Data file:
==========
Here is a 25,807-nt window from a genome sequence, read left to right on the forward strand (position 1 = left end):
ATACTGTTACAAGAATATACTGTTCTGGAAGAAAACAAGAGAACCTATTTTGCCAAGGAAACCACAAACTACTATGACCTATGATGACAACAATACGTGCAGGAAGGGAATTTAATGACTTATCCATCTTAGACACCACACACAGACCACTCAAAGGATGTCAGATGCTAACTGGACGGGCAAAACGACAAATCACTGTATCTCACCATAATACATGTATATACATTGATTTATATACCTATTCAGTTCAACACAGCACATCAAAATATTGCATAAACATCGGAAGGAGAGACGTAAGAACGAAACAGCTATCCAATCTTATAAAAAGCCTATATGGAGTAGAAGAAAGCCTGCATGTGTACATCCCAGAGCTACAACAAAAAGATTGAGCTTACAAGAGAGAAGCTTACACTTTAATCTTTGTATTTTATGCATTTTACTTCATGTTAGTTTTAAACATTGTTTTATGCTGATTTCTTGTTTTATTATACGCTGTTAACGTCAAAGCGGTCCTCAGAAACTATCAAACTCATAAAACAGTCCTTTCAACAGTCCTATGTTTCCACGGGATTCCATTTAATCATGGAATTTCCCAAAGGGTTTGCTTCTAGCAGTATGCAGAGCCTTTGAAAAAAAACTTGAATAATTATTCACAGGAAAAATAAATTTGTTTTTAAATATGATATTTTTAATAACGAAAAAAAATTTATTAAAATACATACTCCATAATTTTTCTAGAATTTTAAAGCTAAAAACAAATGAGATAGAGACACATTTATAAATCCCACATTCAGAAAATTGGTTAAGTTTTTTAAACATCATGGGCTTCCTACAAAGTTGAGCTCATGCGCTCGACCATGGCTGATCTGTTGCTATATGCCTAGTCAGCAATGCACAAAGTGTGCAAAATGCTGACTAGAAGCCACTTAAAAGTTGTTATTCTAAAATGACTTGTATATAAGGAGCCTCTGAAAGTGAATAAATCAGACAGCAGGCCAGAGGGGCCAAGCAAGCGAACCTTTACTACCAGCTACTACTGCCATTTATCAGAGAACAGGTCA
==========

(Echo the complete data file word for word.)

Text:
Here is a 25,807-nt window from a genome sequence, read left to right on the forward strand (position 1 = left end):
ATACTGTTACAAGAATATACTGTTCTGGAAGAAAACAAGAGAACCTATTTTGCCAAGGAAACCACAAACTACTATGACCTATGATGACAACAATACGTGCAGGAAGGGAATTTAATGACTTATCCATCTTAGACACCACACACAGACCACTCAAAGGATGTCAGATGCTAACTGGACGGGCAAAACGACAAATCACTGTATCTCACCATAATACATGTATATACATTGATTTATATACCTATTCAGTTCAACACAGCACATCAAAATATTGCATAAACATCGGAAGGAGAGACGTAAGAACGAAACAGCTATCCAATCTTATAAAAAGCCTATATGGAGTAGAAGAAAGCCTGCATGTGTACATCCCAGAGCTACAACAAAAAGATTGAGCTTACAAGAGAGAAGCTTACACTTTAATCTTTGTATTTTATGCATTTTACTTCATGTTAGTTTTAAACATTGTTTTATGCTGATTTCTTGTTTTATTATACGCTGTTAACGTCAAAGCGGTCCTCAGAAACTATCAAACTCATAAAACAGTCCTTTCAACAGTCCTATGTTTCCACGGGATTCCATTTAATCATGGAATTTCCCAAAGGGTTTGCTTCTAGCAGTATGCAGAGCCTTTGAAAAAAAACTTGAATAATTATTCACAGGAAAAATAAATTTGTTTTTAAATATGATATTTTTAATAACGAAAAAAAATTTATTAAAATACATACTCCATAATTTTTCTAGAATTTTAAAGCTAAAAACAAATGAGATAGAGACACATTTATAAATCCCACATTCAGAAAATTGGTTAAGTTTTTTAAACATCATGGGCTTCCTACAAAGTTGAGCTCATGCGCTCGACCATGGCTGATCTGTTGCTATATGCCTAGTCAGCAATGCACAAAGTGTGCAAAATGCTGACTAGAAGCCACTTAAAAGTTGTTATTCTAAAATGACTTGTATATAAGGAGCCTCTGAAAGTGAATAAATCAGACAGCAGGCCAGAGGGGCCAAGCAAGCGAACCTTTACTACCAGCTACTACTGCCATTTATCAGAGAACAGGTCA